Three prisoners at Guantanamo Bay detention camp are scheduled to get their day in court on Monday after being held for 18 years in connection with the 2002 Bali nightclub bombings and other incidents in Southeast Asia, according to an Associated Press report. The three prisoners including Indonesian prisoner Encep Nurjaman, also known as Hambali, bin Lep Mohammed Fariq bin Amin.
The three prisoners will be arraigned in front of a military commission on charges including murder, conspiracy and terrorism. The arraignment is only the first step in what could be a long legal process for a case that allegedly involves evidence “tainted” by the CIA, US’ intelligence agency.
The hearing for the three Guantanamo detainees comes as the United States prepares to shut Guantanamo, a detention centre that remained a secret to the world for years. US still holds 39 out of 779 people arrested in the aftermath of the 9/11 attacks and invasion of Afghanistan.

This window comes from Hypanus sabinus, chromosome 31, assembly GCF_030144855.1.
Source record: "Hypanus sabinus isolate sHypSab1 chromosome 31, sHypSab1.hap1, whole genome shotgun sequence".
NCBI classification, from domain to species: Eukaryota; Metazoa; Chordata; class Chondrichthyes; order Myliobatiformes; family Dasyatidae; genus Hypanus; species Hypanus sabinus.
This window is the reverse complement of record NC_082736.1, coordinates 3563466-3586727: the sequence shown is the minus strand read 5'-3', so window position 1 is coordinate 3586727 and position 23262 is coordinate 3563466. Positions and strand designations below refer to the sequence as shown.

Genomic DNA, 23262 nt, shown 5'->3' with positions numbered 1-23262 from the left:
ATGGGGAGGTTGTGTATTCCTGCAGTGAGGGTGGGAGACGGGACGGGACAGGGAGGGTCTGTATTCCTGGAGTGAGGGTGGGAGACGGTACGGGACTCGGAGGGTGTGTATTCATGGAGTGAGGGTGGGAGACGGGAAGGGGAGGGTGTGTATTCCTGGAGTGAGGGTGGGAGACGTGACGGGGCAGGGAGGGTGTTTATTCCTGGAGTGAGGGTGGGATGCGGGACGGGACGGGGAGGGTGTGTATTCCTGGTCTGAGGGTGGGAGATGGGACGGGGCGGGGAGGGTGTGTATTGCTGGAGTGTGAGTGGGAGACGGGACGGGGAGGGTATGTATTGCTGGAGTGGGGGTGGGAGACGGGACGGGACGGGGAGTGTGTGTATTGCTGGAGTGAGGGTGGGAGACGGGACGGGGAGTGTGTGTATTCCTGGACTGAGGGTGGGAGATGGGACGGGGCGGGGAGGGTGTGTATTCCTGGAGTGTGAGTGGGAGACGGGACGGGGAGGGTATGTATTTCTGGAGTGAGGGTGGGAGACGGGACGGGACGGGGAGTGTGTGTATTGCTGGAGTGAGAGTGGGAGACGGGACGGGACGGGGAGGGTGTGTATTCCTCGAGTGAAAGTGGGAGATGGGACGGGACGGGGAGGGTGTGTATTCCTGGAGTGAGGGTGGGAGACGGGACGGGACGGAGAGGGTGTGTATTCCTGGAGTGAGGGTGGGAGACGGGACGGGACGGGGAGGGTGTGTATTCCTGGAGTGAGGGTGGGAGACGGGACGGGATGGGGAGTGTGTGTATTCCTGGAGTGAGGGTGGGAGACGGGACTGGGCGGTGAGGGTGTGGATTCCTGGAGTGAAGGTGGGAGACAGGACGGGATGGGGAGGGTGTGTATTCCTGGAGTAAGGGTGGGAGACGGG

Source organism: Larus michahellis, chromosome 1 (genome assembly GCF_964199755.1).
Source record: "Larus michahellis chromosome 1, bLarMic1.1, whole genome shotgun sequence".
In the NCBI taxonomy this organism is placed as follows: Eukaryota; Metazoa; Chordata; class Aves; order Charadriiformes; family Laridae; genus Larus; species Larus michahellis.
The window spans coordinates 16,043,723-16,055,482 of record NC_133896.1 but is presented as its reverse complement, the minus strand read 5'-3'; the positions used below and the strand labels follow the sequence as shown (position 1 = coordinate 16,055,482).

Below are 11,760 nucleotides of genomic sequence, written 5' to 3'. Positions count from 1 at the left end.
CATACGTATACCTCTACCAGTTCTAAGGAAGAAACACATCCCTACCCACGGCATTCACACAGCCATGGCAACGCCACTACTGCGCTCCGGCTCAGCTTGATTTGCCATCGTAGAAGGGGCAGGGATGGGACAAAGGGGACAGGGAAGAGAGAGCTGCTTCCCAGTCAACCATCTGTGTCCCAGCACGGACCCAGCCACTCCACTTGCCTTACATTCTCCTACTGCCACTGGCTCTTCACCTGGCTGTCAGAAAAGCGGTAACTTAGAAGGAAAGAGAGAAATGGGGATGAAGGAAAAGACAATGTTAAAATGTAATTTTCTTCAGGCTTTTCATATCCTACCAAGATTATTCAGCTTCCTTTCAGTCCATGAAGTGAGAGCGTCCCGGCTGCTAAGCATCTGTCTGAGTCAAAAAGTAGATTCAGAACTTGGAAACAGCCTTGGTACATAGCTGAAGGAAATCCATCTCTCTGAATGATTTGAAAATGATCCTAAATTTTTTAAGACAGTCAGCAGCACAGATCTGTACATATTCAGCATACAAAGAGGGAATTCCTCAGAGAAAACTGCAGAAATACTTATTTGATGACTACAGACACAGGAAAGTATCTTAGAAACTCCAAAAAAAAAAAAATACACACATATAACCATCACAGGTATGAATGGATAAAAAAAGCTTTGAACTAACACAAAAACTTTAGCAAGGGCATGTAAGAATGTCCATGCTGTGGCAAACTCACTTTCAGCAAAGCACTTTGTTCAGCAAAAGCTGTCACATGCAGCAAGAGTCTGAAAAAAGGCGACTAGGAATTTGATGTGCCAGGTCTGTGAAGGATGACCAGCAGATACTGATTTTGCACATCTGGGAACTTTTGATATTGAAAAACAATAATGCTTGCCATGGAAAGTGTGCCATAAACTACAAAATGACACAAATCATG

While the arraignment is scheduled, it is still uncertain if it will actually take place. Lawyers have sought more time as they say they did not have adequate access to interpreters and other resources to mount an effective defence. The accused, however, will show up for the hearing.
A Navy judge will preside over the case in the commission and is expected to consider the question before charges are presented in a secure courtroom. The prime accused, Encep Nurjaman, is said to be a leader of Jemaah Islamiyah, a Southeast Asian militant group with ties to the al-Qaida. According to the US, Nurjaman recruited militants for “jihadist” operations.
Among the terror plots carried out by Jemma Islamiyah and al-Qaida in collaboration are: the October 2002 suicide bombings of Paddy’s Pub and the Sari Club in Bali, Indonesia and the August 2003 suicide bombing at JW Marriott in Jakarta Indonesia. The attacks cumulatively killed 213 people, including seven Americans, and injured 109 people, including six US citizens.
US prosecutors allege bin Lep and Mohammed Farik bin Amin were intermediaries in transfer of money to fund Jemaah Islamiya’s operations.
(With inputs from Associated Press)